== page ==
When all is said and done, we are the sum of our experiences. Our thoughts and feelings - who we are and what we believe - are the result of the memories that we carry forward of a life lived. Our minds are a vast storehouse of the millions of minutes that we have been alive.
This is why the loss of someone like my mother was so tragic. Every question that I failed to ask my mother will remain forever unanswered. Every memory that I failed to pry from her mind will never be spoken again.
My children were born after my mother had passed away, so as I experienced fatherhood for the first time and began to wonder if the things I see in my children were also present in me as a boy, I must resign myself to the fact that I will never know. The person who carried this information is gone.
When a person dies, it's like the wiping of a precious hard drive. The loss of valuable data. Memories so strong and so true gone forever.
Even worse, so many of us plod through life, careless with our memories. We experience a moment of beauty or grace. Someone says something that causes our heart to soar. We experience a moment with our spouse or child or parent that we never want to forget. But instead of seeing the priceless nature of these moments and holding onto them with all our might, we discard them like trash. A brilliant, beautiful moment that feels as important as anything that has ever happened to us is forgotten three weeks later as life continues to pile up and we fail to reflect, record, and preserve.
Our minds of filled with memories, but the number of memories that we have allowed to fade away is astronomical. We forget so much more than we remember, even when these forgotten moments are profoundly beautiful or incredibly moving.
This is why I do Homework for Life. It's the most important thing I do. This is why the collection of storyworthy moments from my life that I have amassed over the past five years is the most valuable thing I own.
Seeing, recognizing, capturing, and preserving the most meaningful moments from my life takes less than five minutes a day, yet it is the most important thing I do every day.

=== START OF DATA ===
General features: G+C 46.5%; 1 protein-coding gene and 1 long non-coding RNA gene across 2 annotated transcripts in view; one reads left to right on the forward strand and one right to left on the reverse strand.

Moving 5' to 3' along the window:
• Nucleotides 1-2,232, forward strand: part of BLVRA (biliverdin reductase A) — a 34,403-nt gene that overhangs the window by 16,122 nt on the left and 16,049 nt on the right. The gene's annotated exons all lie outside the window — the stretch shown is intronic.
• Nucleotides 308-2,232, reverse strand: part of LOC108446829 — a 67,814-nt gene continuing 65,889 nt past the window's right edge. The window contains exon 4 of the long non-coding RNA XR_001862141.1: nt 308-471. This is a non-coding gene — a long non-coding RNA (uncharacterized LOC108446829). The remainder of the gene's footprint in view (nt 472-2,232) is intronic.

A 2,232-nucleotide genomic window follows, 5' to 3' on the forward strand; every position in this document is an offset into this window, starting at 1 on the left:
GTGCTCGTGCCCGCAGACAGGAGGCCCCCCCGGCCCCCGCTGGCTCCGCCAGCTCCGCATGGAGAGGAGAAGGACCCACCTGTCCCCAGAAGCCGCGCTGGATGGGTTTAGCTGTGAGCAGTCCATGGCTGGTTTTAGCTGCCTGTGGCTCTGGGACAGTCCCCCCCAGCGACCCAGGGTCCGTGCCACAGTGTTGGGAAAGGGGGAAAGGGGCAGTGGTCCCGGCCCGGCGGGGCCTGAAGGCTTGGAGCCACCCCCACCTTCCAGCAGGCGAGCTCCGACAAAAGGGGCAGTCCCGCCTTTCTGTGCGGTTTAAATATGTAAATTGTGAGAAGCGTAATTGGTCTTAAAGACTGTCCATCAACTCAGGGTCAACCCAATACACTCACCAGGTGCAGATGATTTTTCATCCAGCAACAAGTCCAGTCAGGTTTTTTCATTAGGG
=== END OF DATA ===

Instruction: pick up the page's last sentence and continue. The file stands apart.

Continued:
If you're not familiar with Homework for Life, you want watch my TED Talk on the subject here: https://bit.ly/2f9ZPne
A reader who also does Homework for Life recently pointed me to the final scene from Blade Runner, known as the "Tears in the Rain" monologue. In the scene, the dying replicant Roy Batty delivers the speech to Rick Deckard moments after Batty saved his life despite Deckard being sent to terminate him.
In five simple sentences, the replicant makes it clear that he also understands how life is but the sum of our experiences. He understands the value of a lifetime of memories. And he certainly understands the inherent tragedy of death, not only in the loss of the person, but also in the loss of the sum of their experiences. The deletion of their memories forever.
It's s devastating scene. Terrible and tragic. You need not watch the film or even understand the nature of the memories that the replicant lists to understand the sadness and tragedy of the moment.
A replicant is engineered to remember everything. It has a super-human mind. It is a Homework for Life machine.
For the rest of us? We need to stop discarding our moments of beauty, poignance, heartbreak, and discovery like trash. We need to see, recognize, capture, and preserve.
We are the sum of our experiences. Make that sum as large as humanly possible, and you will be a more thoughtful, more complete, and a happier human being.